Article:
1. Make the content discoverable and accessible. It’s important to understand what your audience is looking for, so you make the content findable. Open access publishing ensures everyone can access the information they discover. And plain language summaries can make the information easy to scan and understand – not just for patients but clinicians too.

“Once HCPs have read a plain language summary, it gives them that taste or feel of what's to come,” said Catherine Skobe, who co-leads the scientific publications committee at Pfizer. “And then if they're interested, then they go to the full peer reviewed journal.”

2. Get online and be concise. In a healthcare survey we ran in Japan1, we found that 63% of healthcare professionals search for information online every day – and they want it in a format that’s easy to consume. Looking to the future, in Japan, 91% of respondents believe that medical education is headed online. Content, communication and congresses are already going digital, and enhanced content can improve engagement.

“We've been developing video abstracts, disseminating these to a wide range of physicians, and we found this quite effective,” said Bart Lukowski, who leads the medical affairs immunology team at UCB in Japan. “It is hard to communicate knowledge in two minutes, but what you eventually do is create a sense of engagement, which really helps us to improve the recognition of the medical affairs function.”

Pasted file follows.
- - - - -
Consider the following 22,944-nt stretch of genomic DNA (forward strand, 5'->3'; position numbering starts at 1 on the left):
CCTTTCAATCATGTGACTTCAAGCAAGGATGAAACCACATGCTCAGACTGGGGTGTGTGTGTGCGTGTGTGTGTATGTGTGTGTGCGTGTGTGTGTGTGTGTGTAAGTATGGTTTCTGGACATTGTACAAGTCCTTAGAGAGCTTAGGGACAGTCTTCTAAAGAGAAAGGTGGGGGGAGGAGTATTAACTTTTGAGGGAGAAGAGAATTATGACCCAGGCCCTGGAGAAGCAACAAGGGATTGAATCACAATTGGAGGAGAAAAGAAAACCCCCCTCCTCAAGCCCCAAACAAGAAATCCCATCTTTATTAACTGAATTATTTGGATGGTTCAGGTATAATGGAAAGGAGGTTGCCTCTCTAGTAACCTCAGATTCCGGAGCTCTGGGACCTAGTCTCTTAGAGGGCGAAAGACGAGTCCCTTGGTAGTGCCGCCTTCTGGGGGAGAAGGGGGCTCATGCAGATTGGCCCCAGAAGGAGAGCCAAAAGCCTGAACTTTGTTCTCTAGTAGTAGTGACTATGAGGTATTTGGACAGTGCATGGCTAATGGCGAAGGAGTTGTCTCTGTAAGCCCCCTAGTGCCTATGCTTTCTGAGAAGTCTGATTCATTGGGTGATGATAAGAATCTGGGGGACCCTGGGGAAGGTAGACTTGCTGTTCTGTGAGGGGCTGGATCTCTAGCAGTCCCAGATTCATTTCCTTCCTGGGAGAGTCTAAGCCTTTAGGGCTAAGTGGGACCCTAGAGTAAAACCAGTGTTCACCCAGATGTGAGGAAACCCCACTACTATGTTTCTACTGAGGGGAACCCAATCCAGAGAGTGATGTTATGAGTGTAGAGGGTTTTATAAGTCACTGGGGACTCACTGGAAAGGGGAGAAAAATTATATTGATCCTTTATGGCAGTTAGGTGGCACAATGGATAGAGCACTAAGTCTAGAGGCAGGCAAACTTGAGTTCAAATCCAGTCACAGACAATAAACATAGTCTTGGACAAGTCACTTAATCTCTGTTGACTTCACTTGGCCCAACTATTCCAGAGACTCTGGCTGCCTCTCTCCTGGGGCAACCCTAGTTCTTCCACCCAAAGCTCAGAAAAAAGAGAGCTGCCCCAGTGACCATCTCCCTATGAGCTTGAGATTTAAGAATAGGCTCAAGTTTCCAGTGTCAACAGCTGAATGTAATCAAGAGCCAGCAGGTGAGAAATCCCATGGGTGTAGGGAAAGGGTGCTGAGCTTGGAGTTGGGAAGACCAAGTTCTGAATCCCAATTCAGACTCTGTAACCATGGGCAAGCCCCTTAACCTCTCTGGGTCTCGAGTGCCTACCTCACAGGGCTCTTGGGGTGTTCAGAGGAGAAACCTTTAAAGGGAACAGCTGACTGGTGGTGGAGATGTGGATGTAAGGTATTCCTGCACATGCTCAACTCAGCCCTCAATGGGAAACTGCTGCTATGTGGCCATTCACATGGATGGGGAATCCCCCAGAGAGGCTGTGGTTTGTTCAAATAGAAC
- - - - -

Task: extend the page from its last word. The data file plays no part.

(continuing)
3. Sponsor independent education. There are many opportunities to sponsor medical education content, whether it’s an in-person event run by a medical education provider or an online program run by a society, for example. By sponsoring medical education independently, you can raise awareness of cutting-edge discoveries, monitor the evolution in the knowledge, attitude and practice of HCPs on a topic, and improve outcomes for patients living with a disease.